The Piano Concerto No. 1 in D minor, Op. 15, is a work for piano and orchestra completed by Johannes Brahms in 1858. The composer gave the work's public debut in Hannover, the following year. It was his first-performed orchestral work, and (in its third performance) his first orchestral work performed to audience approval.
This concerto is written in the traditional three movements and is approximately 40 to 50 minutes long.
- Maestoso (D minor)
- The first movement is in sonata form, divided into five sections: orchestral introduction, exposition, development, recapitulation, and coda. This movement is large, lasting between 20 and 25 minutes. This strict adherence to forms used in the Classical Period earned Brahms a reputation for being musically "conservative". The theme heavily makes use of arpeggiated chords and trills. Within the orchestral introduction other themes are introduced, and the thematic material is further developed by both orchestra and soloist.
- Adagio (D major)
- This movement is in a ternary form, with the theme being introduced by bassoon.
- Rondo: Allegro non troppo (D minor → D major)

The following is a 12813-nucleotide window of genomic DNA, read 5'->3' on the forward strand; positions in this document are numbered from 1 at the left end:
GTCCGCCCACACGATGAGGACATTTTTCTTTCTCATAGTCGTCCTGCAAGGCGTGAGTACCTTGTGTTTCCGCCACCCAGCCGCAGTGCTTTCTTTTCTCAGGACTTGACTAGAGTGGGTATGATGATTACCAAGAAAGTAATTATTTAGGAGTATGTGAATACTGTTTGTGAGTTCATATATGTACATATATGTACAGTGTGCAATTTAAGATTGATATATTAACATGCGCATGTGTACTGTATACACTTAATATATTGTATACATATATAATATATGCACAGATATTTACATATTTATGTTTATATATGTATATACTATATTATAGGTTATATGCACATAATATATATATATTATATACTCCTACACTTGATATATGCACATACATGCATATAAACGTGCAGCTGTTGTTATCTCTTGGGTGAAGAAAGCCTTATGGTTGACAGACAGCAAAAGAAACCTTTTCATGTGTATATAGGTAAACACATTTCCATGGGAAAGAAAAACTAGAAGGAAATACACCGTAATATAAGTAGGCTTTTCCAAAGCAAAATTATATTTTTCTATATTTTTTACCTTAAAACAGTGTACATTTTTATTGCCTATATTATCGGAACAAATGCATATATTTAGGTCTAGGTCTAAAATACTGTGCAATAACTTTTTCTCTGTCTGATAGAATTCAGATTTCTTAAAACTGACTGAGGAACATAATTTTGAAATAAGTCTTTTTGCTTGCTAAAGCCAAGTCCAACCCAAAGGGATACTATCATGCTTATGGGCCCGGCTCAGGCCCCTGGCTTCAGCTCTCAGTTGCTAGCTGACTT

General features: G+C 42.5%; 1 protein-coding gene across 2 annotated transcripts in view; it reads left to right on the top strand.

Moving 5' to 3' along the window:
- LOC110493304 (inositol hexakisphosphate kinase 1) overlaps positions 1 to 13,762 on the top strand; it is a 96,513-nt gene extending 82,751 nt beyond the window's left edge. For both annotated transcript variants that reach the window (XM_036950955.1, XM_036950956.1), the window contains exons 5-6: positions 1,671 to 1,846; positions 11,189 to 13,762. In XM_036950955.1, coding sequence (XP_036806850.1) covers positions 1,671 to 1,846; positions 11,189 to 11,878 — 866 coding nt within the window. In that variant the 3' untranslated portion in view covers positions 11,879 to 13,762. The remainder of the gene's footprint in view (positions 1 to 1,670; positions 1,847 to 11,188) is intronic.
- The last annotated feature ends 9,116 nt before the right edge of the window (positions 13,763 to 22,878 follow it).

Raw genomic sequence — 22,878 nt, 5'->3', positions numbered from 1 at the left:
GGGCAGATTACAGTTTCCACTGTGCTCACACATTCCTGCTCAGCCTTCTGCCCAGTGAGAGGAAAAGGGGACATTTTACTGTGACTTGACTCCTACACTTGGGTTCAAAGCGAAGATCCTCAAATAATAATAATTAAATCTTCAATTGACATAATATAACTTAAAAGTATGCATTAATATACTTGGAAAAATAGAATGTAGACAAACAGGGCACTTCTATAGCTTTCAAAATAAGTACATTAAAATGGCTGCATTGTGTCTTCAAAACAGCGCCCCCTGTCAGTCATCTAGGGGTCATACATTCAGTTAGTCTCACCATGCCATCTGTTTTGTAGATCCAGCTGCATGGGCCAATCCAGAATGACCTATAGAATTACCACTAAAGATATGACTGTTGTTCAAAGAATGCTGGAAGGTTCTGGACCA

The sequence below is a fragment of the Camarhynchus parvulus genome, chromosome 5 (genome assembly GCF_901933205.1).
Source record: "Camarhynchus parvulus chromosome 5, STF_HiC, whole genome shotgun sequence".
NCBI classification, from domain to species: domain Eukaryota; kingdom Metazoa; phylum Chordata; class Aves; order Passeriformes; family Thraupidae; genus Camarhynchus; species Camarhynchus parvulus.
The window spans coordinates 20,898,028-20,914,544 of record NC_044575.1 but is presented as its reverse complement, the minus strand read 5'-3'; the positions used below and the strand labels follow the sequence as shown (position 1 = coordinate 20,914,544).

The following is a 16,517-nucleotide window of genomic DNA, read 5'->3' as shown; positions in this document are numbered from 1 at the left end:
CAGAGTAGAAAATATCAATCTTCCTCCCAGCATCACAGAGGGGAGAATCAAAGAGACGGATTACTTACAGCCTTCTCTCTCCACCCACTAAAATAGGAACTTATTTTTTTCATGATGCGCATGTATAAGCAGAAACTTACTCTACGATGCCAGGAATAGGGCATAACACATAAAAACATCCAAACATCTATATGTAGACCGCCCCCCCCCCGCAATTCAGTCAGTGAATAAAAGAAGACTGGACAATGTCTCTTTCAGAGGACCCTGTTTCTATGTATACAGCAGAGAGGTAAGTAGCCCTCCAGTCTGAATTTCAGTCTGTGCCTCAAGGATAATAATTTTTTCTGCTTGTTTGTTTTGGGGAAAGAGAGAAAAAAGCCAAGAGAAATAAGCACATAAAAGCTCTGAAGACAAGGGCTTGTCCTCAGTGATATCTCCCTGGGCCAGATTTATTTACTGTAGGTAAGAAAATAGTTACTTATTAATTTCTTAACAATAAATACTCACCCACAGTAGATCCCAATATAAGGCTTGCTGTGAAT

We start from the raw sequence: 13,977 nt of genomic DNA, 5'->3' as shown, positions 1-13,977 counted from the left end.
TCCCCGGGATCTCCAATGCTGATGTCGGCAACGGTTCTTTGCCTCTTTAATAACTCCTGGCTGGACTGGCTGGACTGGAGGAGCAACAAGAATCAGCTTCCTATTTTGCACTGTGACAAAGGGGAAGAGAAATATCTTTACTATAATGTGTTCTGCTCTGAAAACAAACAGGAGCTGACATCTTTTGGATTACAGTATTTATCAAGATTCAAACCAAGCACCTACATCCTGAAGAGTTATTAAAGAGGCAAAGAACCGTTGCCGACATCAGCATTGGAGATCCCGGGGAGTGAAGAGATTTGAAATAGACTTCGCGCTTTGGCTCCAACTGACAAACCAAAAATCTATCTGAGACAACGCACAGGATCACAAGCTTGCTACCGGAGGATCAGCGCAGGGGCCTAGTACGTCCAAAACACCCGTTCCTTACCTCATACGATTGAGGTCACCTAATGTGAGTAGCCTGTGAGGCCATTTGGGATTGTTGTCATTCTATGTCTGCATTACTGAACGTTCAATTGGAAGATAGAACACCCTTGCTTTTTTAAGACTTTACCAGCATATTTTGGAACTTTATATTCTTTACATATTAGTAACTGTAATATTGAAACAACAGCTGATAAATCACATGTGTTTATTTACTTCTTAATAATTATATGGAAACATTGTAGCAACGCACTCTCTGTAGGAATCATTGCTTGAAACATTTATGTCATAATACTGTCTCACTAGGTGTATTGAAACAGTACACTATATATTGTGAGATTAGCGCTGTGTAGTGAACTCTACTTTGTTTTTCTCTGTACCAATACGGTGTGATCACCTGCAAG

- The structure of the Rondo finale is similar to that of the rondo of Beethoven's Piano Concerto No. 3. There are three themes present in this rondo; the second theme may be considered a strong variation of the first. The third theme is introduced in the episode but is never explicitly developed by the soloist, instead the soloist is "integrated into the orchestral effect". A cadenza follows the bulk of the rondo, with an extensive coda that develops the first and third themes appearing afterward. The coda is in the parallel major, D major.
The piece is scored for 2 flutes, 2 oboes, 2 clarinets (B♭ and A), 2 bassoons, 4 horns (initially 2 in D, 2 in B♭ bass), 2 trumpets (D), timpani (D and A) and strings.